out made much more difficult and expensive.
What the company should do is to secure the services of experi
enced men to fell the trees, experienced sawyers, swampers, bark
ers, snipers, hook tenders, and teamsters.
If the Mahogany Lumber Company is to get the best results
possible it should employ a skilled overseer and then secure such
skilled workmen from the lumber woods of the coast as are need
ed. It is unquestionably advisable, from an economic point of
view, to employ such labor here that can be obtained for the pur
pose of doing the grading, skidding and work of that class rather
than sending to the coast for that purpose but the use of the ax to
fell trees is just thirty years out of date and it is reported that the
methods in vogue on Hawaii are even more ancient than that.
The employment of the right class of skilled white lumbermen
from the coast would enable the company to get more lumber and
ties, at a less cost than they are now doing while the employment
of such men would be of great benefit to the white merchants on
the big island and would doubtless be the foundation of a new set
tlement of whites of that island where such men are badlj needed.
The Irresponsibility Underthe above heading a communica-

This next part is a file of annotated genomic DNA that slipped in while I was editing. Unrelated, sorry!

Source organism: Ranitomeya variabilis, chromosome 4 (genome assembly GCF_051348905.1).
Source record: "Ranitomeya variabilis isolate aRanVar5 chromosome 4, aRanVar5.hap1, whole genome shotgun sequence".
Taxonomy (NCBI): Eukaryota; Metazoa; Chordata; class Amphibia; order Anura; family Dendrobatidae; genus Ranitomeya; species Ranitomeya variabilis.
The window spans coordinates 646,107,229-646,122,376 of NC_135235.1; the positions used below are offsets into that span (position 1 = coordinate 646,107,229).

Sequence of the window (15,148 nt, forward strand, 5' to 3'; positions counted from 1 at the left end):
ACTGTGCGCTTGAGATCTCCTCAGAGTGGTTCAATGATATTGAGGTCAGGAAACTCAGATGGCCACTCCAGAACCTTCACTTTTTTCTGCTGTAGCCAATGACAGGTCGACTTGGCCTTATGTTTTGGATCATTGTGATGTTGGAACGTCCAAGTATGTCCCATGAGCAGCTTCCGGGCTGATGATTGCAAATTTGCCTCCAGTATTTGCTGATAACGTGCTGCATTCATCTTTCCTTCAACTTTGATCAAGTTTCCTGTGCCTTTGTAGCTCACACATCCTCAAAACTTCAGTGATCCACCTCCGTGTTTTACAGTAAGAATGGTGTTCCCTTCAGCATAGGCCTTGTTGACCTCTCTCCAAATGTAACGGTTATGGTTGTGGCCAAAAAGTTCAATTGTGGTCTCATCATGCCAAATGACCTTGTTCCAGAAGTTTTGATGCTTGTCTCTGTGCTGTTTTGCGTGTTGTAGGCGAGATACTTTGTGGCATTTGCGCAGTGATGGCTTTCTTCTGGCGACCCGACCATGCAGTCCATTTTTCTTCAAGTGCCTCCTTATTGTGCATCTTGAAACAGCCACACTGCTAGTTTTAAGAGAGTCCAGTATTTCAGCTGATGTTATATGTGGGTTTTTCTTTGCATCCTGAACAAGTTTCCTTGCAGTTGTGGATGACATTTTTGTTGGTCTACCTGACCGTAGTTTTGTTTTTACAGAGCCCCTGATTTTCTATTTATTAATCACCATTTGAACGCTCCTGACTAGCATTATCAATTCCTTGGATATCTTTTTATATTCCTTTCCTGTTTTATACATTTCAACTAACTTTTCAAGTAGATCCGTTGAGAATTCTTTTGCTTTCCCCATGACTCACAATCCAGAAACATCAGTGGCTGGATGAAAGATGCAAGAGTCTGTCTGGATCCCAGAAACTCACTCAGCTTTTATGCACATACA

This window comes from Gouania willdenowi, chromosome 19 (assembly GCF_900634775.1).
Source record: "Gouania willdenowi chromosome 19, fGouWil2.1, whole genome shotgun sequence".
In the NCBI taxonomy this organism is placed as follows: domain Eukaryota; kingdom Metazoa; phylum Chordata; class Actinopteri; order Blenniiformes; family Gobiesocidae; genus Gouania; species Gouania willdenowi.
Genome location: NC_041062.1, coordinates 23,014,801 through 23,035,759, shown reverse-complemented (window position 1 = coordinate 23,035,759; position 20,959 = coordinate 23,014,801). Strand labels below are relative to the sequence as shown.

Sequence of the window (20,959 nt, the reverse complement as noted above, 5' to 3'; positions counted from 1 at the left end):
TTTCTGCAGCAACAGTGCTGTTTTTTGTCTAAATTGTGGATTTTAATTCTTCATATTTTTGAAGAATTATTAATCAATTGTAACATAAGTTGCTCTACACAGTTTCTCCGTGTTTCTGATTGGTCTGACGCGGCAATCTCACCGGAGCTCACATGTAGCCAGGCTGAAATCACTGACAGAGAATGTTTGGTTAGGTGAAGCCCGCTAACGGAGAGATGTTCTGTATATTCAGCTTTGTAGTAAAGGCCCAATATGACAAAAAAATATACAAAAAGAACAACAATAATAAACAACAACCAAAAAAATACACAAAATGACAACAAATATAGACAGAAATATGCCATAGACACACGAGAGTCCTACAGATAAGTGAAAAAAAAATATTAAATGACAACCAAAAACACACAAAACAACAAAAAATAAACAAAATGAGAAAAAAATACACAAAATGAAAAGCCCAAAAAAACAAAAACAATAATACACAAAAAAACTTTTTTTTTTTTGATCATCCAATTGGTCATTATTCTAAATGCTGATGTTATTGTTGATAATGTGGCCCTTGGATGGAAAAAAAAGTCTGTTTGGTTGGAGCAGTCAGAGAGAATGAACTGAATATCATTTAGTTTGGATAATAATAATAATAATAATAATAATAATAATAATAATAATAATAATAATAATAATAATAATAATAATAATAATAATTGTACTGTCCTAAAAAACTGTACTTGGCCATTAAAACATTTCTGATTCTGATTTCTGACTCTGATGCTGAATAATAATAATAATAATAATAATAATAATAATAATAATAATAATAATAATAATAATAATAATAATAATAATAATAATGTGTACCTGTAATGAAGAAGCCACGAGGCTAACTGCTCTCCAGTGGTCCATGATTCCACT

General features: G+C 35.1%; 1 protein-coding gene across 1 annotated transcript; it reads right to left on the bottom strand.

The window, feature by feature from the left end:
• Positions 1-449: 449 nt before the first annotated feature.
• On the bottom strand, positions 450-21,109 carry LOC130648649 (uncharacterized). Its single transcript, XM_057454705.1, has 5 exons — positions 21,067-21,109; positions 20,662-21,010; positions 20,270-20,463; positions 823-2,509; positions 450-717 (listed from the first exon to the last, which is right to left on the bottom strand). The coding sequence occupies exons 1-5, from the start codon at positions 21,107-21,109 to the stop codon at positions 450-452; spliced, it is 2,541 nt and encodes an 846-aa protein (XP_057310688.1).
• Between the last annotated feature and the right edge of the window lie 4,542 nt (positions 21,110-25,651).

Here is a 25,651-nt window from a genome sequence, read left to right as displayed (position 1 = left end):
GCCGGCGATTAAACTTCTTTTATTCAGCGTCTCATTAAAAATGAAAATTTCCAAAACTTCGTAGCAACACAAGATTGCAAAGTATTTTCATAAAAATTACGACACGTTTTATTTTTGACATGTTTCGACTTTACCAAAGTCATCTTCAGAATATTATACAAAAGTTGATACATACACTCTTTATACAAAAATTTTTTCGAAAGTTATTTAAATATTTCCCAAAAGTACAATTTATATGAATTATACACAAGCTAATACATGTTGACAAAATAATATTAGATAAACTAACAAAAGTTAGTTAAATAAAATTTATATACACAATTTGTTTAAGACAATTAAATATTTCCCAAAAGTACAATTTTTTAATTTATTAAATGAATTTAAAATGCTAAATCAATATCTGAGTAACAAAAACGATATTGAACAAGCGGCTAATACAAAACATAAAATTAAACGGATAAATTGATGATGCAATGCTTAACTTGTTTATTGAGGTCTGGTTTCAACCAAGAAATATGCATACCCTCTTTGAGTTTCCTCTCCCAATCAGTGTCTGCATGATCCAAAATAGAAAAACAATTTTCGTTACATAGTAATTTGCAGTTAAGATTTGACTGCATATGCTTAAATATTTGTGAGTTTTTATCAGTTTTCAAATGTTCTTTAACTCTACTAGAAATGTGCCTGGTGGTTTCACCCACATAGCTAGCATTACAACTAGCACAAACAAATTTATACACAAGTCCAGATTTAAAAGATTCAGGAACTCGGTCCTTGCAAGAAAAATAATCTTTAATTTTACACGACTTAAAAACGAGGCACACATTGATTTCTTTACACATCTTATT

oJ Wynne. tion from one Joseph Luddy address
ed to the Evening Bulletin which appeared in that paper in its is.
sue of the 19th instant.
The article says in part: John Wynne is now on the eve of his indict
ment, for causing the death of third Engineer A. F. McKinnon, on board
the S. S. Rosecrans, on the night of September 20th, 1907.
Detailed information of this unfortunate occurrence has been forwarded
to the secretaries of every Marine Fireman's Association, on Hie Atlantic,
Pacific, Gulf and Lake ports, and thq 47,0fi0 men that compose the Inter
national Seamen's Union of, America, will be watching with ba'ed breath
for the outcome of' f this comrade of theirs b a judge and jury in
far-off Hawaiian Te Those men will be anxious waiting for news
of the fate of their unfortuuate comrade, who lies incarcerated in a prison
in the middle of the Pacific Ocean, far from home and kindred, for the com